Have you ever ran a SQL query and wished you could change the column names in the result? It’s not hard to do and in this short article I’m going to show you how.
This is a great technique to polish up query results before showing them to someone else, especially people who aren’t familiar with your database. You can turn obscure column names into ones that are easy to understand. This is helpful for other people as well as yourself, reducing the mental gymnastics that’s often required to understand databases.
If you are sharing the results with someone else, consider saving the query result as a CSV file. I have an article that covers how to do that: Saving A PostgreSQL Query Result As A CSV.
SQL has a statement called
AS, or an alias. This is a very useful command where you can alias long, obscure column names into short memorable ones. You might have seen this in your application’s query log before, it looks like this:
1 2 SELECT t1.user_id AS id ...
And in that query, you can now just type
id instead of
t1.user_id every time you need to. This is really handy for making queries easier to type and understand. But SQL also uses the alias as the column name when printing the result:
1 2 3 4 5 6 7 8 9 example=# SELECT first_name AS name FROM users; name --------- Frodo Samwise Meriadoc Peregrin (4 rows)
And this is close to what we want but we can go one step further. You can use quoted strings in the value for
AS and rename a column to whatever you want. For instance:
1 2 3 4 5 6 7 8 9 example=# SELECT first_name AS "First Name" FROM users; First Name ------------ Frodo Samwise Meriadoc Peregrin (4 rows)
Now this is looking better. When referencing this column in other parts of your query, you can still use the original column name,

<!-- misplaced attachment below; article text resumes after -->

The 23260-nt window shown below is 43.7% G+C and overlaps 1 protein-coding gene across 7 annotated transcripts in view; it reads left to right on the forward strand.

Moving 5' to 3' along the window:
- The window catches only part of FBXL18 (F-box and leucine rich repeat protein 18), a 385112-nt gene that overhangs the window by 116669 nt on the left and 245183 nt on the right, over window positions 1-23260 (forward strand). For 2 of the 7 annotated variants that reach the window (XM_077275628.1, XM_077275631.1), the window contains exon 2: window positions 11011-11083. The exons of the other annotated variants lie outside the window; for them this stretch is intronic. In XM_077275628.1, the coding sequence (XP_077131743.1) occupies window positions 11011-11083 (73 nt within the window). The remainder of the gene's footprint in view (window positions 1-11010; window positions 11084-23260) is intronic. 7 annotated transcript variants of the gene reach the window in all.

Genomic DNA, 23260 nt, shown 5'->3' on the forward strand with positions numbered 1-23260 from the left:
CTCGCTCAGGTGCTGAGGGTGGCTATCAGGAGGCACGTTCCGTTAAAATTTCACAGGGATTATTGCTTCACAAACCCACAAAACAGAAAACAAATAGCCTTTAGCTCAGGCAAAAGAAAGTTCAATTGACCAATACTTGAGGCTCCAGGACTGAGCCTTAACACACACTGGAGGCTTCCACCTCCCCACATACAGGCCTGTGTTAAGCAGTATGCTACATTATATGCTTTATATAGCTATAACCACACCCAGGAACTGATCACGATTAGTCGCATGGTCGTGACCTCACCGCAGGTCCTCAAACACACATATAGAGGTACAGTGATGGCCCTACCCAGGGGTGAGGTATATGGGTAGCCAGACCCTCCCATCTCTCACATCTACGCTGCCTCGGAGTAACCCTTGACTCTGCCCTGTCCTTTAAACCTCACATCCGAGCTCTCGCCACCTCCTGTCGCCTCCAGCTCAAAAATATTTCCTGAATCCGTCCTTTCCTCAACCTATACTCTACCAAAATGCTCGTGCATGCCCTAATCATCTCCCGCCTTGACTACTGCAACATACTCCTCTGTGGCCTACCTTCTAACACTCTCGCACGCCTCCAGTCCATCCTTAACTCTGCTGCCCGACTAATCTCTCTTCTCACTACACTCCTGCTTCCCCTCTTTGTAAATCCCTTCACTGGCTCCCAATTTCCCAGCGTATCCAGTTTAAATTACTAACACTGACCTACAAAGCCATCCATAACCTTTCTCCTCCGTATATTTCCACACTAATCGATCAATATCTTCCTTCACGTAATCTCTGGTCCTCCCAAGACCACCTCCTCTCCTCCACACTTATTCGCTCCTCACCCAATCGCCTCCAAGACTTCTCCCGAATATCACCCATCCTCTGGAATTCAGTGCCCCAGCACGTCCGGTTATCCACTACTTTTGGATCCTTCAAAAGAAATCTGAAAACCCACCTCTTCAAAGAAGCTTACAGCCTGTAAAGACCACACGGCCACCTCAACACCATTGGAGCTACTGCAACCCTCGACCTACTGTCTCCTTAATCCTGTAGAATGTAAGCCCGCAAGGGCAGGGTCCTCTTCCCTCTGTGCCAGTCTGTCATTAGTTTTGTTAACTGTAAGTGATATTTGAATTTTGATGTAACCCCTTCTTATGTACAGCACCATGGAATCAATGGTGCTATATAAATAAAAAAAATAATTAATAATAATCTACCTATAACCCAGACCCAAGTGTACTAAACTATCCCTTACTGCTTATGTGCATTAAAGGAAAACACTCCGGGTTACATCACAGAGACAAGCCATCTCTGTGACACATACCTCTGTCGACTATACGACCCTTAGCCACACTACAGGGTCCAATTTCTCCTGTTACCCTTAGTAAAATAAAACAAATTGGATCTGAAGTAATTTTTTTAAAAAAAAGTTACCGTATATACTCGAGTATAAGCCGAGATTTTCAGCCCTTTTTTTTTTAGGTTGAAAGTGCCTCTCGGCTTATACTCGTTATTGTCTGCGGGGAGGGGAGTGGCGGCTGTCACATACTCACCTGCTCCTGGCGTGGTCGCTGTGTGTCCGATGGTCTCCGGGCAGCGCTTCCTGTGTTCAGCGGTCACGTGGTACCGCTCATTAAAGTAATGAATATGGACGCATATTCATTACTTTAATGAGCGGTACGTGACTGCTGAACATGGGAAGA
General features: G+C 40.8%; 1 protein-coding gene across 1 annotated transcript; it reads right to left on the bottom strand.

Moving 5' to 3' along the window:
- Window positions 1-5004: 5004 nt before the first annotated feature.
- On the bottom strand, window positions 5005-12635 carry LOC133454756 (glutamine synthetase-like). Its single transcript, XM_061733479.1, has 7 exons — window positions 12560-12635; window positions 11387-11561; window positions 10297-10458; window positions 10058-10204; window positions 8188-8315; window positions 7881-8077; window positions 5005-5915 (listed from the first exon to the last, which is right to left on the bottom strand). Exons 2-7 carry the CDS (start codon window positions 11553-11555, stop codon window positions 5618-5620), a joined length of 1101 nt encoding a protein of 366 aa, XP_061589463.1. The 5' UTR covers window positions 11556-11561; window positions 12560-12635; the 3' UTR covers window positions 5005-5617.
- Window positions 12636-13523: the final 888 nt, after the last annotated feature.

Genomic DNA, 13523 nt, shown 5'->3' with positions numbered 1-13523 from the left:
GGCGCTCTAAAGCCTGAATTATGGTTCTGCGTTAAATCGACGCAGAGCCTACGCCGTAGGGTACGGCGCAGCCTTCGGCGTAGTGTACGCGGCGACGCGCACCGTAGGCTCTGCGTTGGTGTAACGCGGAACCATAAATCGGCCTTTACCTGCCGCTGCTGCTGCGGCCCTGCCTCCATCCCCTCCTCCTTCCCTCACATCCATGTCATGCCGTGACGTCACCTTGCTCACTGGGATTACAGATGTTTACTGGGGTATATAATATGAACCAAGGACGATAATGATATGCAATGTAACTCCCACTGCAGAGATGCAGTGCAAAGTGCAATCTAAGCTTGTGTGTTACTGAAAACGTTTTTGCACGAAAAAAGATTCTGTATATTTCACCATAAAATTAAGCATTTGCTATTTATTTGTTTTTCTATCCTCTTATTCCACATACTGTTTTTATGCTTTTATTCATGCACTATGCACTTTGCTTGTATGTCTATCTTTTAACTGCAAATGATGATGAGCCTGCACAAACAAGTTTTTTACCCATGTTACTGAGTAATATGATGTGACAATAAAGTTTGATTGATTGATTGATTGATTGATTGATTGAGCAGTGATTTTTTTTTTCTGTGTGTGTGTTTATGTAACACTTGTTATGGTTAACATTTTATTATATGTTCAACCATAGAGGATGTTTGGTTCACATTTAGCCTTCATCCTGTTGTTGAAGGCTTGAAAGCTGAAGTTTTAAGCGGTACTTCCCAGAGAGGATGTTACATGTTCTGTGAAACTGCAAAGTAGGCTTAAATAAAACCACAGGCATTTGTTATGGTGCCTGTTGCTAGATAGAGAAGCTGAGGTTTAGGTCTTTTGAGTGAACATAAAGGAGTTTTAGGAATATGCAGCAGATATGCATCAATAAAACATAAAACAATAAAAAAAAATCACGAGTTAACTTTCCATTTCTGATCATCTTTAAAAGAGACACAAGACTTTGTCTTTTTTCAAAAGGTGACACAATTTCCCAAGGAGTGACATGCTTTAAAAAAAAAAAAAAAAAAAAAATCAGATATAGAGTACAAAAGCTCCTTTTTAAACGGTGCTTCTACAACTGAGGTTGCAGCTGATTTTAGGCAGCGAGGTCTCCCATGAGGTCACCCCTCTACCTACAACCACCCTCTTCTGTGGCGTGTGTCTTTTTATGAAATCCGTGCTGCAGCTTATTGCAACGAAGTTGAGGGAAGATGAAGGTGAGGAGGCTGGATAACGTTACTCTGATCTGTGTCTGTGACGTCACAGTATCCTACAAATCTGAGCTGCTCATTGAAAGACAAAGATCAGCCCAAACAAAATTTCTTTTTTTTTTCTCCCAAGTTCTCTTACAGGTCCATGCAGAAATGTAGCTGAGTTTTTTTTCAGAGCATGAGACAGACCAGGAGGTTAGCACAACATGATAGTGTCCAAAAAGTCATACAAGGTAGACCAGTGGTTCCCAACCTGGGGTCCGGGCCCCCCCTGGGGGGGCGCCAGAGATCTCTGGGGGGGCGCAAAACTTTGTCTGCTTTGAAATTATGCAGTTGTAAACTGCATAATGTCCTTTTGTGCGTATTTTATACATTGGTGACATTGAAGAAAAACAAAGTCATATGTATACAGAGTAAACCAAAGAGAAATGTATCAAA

first_name in this case. Let’s take it one step further and use it for every column.
Here we’re going to be selecting the entire table and giving each column a fancy name. You can mix and match though, not every column needs an alias.
Here is the normal query and result:
1 2 3 4 5 6 7 8 9 example=# SELECT * FROM users; id | first_name | last_name | email ----+------------+------------+-------------------- 1 | Frodo | Baggins | firstname.lastname@example.org 2 | Samwise | Gamgee | email@example.com 3 | Meriadoc | Brandybuck | firstname.lastname@example.org 4 | Peregrin | Took | email@example.com (4 rows)
And now we’ll make them fancy:
1 2 3 4 5 6 7 8 9 10 11 12 13 14 example=# SELECT example-# id as "ID", example-# first_name as "First Name", example-# last_name as "Last Name", example-# email as "Email" example-# from users; ID | First Name | Last Name | Email ----+------------+------------+-------------------- 1 | Frodo | Baggins | firstname.lastname@example.org 2 | Samwise | Gamgee | email@example.com 3 | Meriadoc | Brandybuck | firstname.lastname@example.org 4 | Peregrin | Took | email@example.com (4 rows)
And there it is! This database had column names that were already easy to understand, but I know you’ve seen obscure ones before. And I know you will again, so when you do, remember this little trick.
This works well in combination with exporting the result to a CSV file. It makes the file instantly ready to share with your boss or co-workers. My article, Saving A PostgreSQL Query Result As A CSV, explains how to do that.
I hope this short guide was useful in showing you how to rename the columns in your SQL query results exactly how you want them. It may seem small and inconsequential, but I guarantee your non-technical boss won’t think so if you take the time to rename each column in plain English.